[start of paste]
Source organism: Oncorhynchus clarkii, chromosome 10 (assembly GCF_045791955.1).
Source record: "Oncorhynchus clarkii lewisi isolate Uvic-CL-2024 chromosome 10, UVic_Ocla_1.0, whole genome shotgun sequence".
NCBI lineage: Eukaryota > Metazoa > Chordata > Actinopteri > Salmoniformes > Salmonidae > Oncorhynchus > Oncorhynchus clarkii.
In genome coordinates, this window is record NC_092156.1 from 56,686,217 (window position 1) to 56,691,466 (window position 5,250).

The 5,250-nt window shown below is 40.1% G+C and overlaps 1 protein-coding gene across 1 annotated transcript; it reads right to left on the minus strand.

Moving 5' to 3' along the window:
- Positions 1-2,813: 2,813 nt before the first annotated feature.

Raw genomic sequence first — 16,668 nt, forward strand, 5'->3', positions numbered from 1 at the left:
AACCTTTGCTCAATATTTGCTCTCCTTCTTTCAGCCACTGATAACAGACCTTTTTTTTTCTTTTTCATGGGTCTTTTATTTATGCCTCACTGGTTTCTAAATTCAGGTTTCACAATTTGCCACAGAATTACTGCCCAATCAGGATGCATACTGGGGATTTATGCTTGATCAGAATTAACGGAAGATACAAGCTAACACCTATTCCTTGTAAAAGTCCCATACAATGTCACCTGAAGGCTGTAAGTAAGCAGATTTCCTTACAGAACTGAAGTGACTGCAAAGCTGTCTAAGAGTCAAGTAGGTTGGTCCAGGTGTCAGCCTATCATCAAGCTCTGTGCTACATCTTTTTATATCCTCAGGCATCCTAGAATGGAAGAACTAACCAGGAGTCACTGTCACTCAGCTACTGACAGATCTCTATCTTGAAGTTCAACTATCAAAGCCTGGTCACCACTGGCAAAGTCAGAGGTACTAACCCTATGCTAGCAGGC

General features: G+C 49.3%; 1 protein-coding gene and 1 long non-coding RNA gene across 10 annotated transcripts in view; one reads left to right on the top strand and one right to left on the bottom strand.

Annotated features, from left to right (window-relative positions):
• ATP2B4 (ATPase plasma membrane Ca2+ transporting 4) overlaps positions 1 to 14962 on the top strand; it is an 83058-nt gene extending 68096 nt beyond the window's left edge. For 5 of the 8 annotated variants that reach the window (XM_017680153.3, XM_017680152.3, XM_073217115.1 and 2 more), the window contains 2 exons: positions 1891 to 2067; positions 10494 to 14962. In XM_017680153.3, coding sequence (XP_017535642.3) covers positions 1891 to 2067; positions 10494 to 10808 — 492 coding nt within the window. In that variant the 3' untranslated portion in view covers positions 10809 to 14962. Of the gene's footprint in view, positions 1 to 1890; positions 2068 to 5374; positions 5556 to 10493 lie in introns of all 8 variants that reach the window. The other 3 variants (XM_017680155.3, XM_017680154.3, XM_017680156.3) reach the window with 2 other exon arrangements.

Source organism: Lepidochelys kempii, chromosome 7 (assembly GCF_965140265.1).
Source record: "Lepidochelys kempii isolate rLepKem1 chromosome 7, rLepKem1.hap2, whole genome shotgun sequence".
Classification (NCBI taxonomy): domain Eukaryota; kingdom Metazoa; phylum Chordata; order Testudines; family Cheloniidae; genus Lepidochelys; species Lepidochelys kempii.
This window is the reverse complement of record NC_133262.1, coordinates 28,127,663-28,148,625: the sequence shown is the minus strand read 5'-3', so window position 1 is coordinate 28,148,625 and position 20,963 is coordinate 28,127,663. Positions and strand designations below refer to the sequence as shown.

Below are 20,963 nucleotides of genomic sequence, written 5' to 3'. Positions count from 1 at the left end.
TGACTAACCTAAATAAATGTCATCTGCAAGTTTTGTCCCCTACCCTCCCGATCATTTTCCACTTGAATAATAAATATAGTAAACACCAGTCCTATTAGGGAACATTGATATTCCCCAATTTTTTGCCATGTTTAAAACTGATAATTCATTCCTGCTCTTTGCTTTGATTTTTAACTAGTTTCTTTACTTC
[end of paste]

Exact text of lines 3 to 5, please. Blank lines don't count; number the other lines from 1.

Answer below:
NCBI lineage: Eukaryota > Metazoa > Chordata > Actinopteri > Salmoniformes > Salmonidae > Oncorhynchus > Oncorhynchus clarkii.
In genome coordinates, this window is record NC_092156.1 from 56,686,217 (window position 1) to 56,691,466 (window position 5,250).

The 5,250-nt window shown below is 40.1% G+C and overlaps 1 protein-coding gene across 1 annotated transcript; it reads right to left on the minus strand.